The Bahamas shares Vincentian history with National Public Library
A large number of records and books from The Bahamas were donated to the National Public Library on Monday, in an effort to share Caribbean history and to allow Vincentians to track their heritage.
The donated items include records with the names of enslaved persons who left St Vincent to reside in The Bahamas, as well as four books containing Caribbean art, journals, and books on different aspects of slavery.
Michelle King-Campbell, director of the National Public Library, explained that a collaboration between the Department of Archives in the Ministry of Education, Science and Technology of The Bahamas and the national director of The Bahamas Library Services made the donation possible.
âIt gives me great pleasure to know that we have created ties and we have begun partnering with the Government of Bahamas, the National Archives and the National Library of The Bahamas. And so it will assist us with our development as well and we are really happy to forge such a bond with The Bahamas,â said Campbell.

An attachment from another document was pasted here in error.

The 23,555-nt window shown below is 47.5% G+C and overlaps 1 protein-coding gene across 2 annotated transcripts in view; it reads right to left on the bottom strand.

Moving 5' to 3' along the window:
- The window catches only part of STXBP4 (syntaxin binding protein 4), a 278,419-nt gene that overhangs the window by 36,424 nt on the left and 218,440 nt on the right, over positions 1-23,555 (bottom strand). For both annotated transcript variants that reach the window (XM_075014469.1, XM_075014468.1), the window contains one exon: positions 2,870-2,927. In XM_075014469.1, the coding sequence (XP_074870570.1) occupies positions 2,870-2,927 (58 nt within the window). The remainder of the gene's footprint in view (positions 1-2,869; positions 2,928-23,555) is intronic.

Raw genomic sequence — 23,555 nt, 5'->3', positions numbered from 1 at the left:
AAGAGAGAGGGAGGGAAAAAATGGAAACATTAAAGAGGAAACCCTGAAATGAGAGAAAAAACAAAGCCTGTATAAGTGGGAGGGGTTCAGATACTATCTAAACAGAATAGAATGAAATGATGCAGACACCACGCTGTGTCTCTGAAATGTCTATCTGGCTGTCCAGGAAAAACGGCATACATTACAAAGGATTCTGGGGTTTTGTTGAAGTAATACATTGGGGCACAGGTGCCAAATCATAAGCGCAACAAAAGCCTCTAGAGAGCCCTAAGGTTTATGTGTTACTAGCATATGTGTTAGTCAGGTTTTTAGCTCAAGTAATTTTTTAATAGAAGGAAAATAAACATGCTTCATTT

Credit was given to Kendall Butler, former Minister of the Environment and Housing in The Bahamas, who was the driving force behind the negotiations which resulted in the items being handed over.
During brief remarks at Mondayâs ceremony, Butler made a surprise announcement from the University of The Bahamas.
âDr Benjamin Walker has indicated that she will be in contact with you and she will enable digital links â IT links, whereby the National Library of St Vincent will be able to access certain information in the University of The Bahamas, including the university library,â Butler said.
Campbell expressed her gratitude for the donations and asked that other countries and individuals, who may have information on Vincentian history, make donations to the National Archives of St Vincent and the Grenadines.
The National Archives has been in existence for 27 years and includes colonial records dating to the 1700s, artefacts and newspapers.(CB)